‘Such a solution would be great’, said 34-year-old Aleksandra Łoszkowska, employee of a large automotive company in Wrocław. ‘I work at an office, but I have a problem every month because of very heavy menstruation. When I have meetings at work, I feel very uncomfortable when I cannot get up from the table. And I don’t leave the room to go to the toilet for fear of leaving a visible mark on the chair. My mind is not focussed on work at that time but rather on how to prevent embarrassing myself’, she admitted.
There are countless similar situations. During menstruation, many women, as well as transgender or non-binary people, feel unwell, or even extremely bad. Some people complain about feeling heavy, abdominal pain, back pain, diarrhoea, while others feel weak, and yet others, like Aleksandra, struggle with heavy bleeding. When on their period, women may be irritable, exhausted, have mood swings, eat lots of chocolate (the munchies) and often sweat more profusely than usual. No two women share the same problem.
Menstruation is not a disease?
According to various statistics, 80 percent of women have experienced menstrual pain. In contrast, more than 14 percent of women admitted they had taken time off work for feeling unwell. Unfortunately, 80 percent of respondents confirmed they continued working despite poor physical or mental condition.
Why? You can read various fora and comments under articles on menstruation to see they were too embarrassed to ask the manager for a day off. While at school, they were repeatedly told that ‘your period is not a disease’, ‘it will not kill you’, and that you should not talk about it with anyone.
This is confirmed by the Kulczyk Foundation’s report, which shows that only 68 percent of women admit menstruating, and nearly 25 percent believe that women should not talk about it in the presence of men.
In contrast, four years earlier, Thinx, a company based in the US, studied menstruation behaviours in the workplace. Their study showed very similar trends. According to the study, 51 percent of men believe it was inappropriate to mention menstruation in the workplace. Twenty percent of women said menstruation interfered with their daily activities such as work. And when we put work aside, as many as 58 percent of women experienced embarrassment due to their period in general. As you can see, gender discrimination is doing well in many countries.
The Kulczyk Foundation is working to bring change to this. Together with the Polish Business Roundtable, the Employers of Poland, Okresowa Koalicja [Period Coalition] and Sukces Pisany Szminką [Success Written in Lipstick], the Foundation launched the Career Cycle social campaign. It is aimed at employers who want to ensure gender equality and take care of the health and well-being of their employees.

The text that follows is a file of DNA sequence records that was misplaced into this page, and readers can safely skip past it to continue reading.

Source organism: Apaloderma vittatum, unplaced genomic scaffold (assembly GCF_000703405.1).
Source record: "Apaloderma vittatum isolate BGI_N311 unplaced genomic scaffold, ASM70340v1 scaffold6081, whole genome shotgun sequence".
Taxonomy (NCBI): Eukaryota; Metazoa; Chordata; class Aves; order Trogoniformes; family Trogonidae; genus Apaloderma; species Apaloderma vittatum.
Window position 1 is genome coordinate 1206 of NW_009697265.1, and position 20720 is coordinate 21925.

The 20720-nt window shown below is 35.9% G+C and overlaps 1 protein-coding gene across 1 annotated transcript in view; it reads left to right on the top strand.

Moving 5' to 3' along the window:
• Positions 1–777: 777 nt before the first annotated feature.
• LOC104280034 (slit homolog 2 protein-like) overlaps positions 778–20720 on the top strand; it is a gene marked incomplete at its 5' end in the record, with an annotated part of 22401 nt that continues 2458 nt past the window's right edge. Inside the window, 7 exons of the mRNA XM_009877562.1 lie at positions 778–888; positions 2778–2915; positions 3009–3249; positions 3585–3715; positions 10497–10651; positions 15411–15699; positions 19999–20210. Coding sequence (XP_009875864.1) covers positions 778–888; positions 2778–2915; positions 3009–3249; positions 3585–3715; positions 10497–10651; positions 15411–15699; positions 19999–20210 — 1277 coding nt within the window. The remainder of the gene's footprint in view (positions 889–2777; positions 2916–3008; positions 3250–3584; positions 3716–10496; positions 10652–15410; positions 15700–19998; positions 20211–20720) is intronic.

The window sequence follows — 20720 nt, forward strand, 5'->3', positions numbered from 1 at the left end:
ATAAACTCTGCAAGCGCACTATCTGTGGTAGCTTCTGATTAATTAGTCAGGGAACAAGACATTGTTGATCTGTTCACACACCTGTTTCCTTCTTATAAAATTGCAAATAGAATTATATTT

‘The Career Cycle is about building equality, spreading awareness of menstrual health and ensuring availability of sanitary pads, which are as necessary at the workplace as toilet paper, soap or a hand dryer’, explained Dominika Kulczyk, President of the Kulczyk Foundation.
‘If our studies show that a woman has to hide her sanitary pad when she is going to the restroom to change it, then there is still something missing from our labour market. Do you know what it is? A gentle and caring approach to female and male employees. Understanding their needs. Openness to change that should have been in place for a long time’, she added, encouraging Polish companies to join the initiative.
The programme is sponsored by the UN Global Compact Network Poland.
When a woman is… an employee
Is menstrual leave a new thing? No. Japanese women have been able to use it since 1947. Japan was the first country to initiate the concept of ‘a physiological leave’, or seirikyuuka. Indonesia followed in Japan’s footsteps. Then came a very long time of nothing, and only in 2001 did South Korea decide to introduce it. However, it must be noted that even though women there are allowed to take one day off per month, they rarely take it in fear of losing their jobs in male-dominated companies.
This is not surprising if you consider that Sung Jae-gi, President of the Man of Korea organisation, tweeted that Korean women should be ashamed of having such a privilege. ‘Why are you making such a fuss about menstruation when the birth rate in this country is the lowest in the world?’